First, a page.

Vice Chairman of the Board Mo Anderson welcomed guests and emphasized that the third statement in the Keller Williams mission statement, “Lives worth living,” is what really sets us apart. “It makes us unique,” she said. “It binds us together. It creates a culture of family and it solidifies the bond that we have with one another. Together, we have changed the face of the real estate industry with our one-of-a-kind culture.”
Doing the Right Thing
The first inspirational story of the morning was about righting a wrong even when you are not the cause of the wrong. Carson Alexander, a Keller Williams agent in the New York City (N.Y.) market center, was a victim of identity theft. As a result, two unsuspecting New York residents were defrauded out of $2,000- their four months worth of savings. A criminal posed as Carson and “leased” a non-existent apartment to Andrea Dempsey and her daughter, Brittany. Dempsey wired the down payment to the person she thought was Carson and when she showed up with a moving van, there was no apartment available. Dempsey and her daughter have been living in a shelter while they save up another down payment for an apartment. At the Inspirational Brunch, Dempsey and Carson met for the first time in person. Dempsey also learned that Carson is going to help her find an apartment and that Keller Williams and that Keller Williams will cover the down payment and first six months rent.
KWNYC’s Carson Alexander being recognized during Inspirational Brunch with fraud victim Andrea Dempsey, and KW owner Mo Anderson.
Win Win: Or No Deal
As the starting center for the St. Louis Rams, Jason Brown signed a 5-year, $37 million contract. He walked away mid-contract to pursue his dreams of being a farmer and feeding his community. At the age of 27, which is the age his brother was when he died while serving in Iraq, Brown had an epiphany that he wasn’t focusing on the right things in life. With zero experience in farming, Brown left his 11,000 sq. ft. mansion and moved to a 1,000 acre farm in North Carolina. Brown formed his charitable organization, First Fruits Harvest, which not only donates the actual harvest, but also donates seeds to other communities and spreads awareness about growing your own food. With his very first crop, Brown donated 119,000 lbs. of sweet potatoes. Anderson, a farmer’s daughter from Oklahoma with a deep appreciation for farming and feeding communities, donated $10,000 to Brown for his seed project. “This will feed a lot of people,” he exclaimed.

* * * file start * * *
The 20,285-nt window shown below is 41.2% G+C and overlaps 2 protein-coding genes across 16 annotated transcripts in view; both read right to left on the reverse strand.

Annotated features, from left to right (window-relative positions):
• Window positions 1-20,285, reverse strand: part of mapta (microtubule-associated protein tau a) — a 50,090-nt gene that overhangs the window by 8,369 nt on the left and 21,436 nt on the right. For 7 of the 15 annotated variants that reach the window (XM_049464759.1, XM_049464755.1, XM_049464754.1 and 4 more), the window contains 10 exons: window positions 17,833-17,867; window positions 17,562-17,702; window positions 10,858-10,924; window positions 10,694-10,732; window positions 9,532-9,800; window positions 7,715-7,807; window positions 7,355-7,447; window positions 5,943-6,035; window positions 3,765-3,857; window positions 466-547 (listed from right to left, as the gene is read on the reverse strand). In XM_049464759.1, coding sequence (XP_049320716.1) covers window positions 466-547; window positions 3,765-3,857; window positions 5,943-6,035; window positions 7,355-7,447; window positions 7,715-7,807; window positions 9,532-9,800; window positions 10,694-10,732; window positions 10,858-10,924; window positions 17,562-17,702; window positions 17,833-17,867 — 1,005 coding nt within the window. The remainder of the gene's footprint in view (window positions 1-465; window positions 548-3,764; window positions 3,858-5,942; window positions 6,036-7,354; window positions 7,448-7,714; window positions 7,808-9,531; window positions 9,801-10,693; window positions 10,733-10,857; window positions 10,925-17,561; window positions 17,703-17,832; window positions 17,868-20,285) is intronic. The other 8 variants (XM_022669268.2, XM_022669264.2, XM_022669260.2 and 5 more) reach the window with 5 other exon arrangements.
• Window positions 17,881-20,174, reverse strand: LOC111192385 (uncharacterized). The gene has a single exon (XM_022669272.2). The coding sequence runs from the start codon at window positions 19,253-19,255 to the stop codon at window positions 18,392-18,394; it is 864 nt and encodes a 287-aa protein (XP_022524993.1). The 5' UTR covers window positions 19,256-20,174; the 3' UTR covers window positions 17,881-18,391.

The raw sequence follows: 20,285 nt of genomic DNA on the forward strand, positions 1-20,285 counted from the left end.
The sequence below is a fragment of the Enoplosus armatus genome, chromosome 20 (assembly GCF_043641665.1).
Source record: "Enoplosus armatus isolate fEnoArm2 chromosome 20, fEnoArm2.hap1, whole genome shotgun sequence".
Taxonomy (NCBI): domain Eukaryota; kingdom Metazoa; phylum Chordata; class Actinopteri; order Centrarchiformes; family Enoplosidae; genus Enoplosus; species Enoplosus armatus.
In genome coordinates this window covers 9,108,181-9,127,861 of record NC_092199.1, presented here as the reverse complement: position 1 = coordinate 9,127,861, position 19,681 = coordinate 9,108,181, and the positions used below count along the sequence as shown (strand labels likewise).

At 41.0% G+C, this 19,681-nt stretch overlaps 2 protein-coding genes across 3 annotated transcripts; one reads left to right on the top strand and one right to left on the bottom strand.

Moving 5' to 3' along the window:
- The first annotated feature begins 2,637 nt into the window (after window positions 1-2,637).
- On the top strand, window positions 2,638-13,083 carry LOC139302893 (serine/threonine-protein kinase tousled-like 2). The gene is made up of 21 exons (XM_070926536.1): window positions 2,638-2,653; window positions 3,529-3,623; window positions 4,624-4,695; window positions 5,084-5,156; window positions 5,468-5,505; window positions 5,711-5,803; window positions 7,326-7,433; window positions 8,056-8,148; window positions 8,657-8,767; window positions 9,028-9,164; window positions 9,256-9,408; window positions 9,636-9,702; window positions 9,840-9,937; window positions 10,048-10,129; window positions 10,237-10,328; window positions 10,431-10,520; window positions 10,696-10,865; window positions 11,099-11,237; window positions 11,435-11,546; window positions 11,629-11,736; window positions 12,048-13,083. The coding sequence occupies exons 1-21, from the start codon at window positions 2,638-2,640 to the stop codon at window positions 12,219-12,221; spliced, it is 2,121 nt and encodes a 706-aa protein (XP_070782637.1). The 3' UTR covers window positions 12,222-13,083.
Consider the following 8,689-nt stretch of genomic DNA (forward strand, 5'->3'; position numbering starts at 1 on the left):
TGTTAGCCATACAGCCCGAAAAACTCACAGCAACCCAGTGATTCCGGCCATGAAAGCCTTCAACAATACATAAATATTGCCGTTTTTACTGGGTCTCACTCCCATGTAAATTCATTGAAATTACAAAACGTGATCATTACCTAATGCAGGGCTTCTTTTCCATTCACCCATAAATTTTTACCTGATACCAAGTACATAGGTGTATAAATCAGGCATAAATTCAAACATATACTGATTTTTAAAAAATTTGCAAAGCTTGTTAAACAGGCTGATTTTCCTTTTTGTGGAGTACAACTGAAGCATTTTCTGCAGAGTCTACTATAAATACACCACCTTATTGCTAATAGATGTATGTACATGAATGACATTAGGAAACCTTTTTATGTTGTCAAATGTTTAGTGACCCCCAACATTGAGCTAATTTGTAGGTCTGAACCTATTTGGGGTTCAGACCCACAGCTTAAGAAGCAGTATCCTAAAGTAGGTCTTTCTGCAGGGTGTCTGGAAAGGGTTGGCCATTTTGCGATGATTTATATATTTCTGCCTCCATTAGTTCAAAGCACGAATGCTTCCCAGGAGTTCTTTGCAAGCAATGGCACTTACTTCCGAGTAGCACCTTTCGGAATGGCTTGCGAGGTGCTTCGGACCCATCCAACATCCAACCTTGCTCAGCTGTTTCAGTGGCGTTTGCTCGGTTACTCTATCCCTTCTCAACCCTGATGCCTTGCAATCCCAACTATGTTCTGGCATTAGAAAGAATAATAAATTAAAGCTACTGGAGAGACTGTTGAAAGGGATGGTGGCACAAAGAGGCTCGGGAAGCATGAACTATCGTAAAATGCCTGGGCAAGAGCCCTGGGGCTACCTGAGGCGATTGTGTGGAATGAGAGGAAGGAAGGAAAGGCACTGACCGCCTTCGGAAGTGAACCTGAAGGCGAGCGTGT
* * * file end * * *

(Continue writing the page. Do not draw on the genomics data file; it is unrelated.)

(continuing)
Commitment in All Things
McLain Hermes, the 14-year-old daughter of Keller Williams associate Matt Hermes of the Atlanta – Sugarloaf (Ga.) market center, started a charity when she was only 8 and did it with the relentless commitment she applies to all things in her life. That same year, McLain started losing her vision and today has no vision in her left eye and only 8 percent vision in her right. But that hasn’t stopped her from being anything less than amazing. McLain is a competitive swimmer – the top-ranked American swimmer in her category – and hopes to qualify for the 2016 Paralympics. In addition to competitive swimming, McLain is a philanthropist changing lives in her community. She started a charity called Shoes for Souls to collect shoes to deliver to the Atlanta Mission. Although McLain started the charity before the onset of her degenerative eye condition, she didn’t stop when her vision changed. “My eyes are what they are but people still need shoes,” she said.
McClain shared a handwritten list with Anderson of the things she wants to experience in life before she loses her eyesight completely. Among the items are riding a Segway (“You know, like a mall cop!”) and traveling to Italy. Anderson announced she’d arranged for McClain to go on a Segway tour of Orlando the next morning. More important, Anderson said that with the help of Keller Williams partners Stevens Van Lines, Build a Sign, and Office Depot, McClain and her family are going to Italy, where they will enjoy a personal tour from one of the world’s best tour guides.
This year’s Bob Carter Award recipient was Christian Jelmberg of La Quinta, Calif., for his support of the Street Life Project. “Your selfless contributions have touched the lives of so many and your desire to help the less fortunate has resulted in giving those individuals a life worth living,” Anderson said. Anderson invited Kyle Dillingham to the stage to perform Amazing Grace on a violin for Jelmberg. But this wasn’t just any violin. Dillingham shared his story about how he recovers abandoned and broken musical instruments and revives their beautiful sounds. Dillingham and Jelmberg’s actions are an inspiration to find the beauty in everything, even if it seems broken. Beauty is all around. You just have to look for it.
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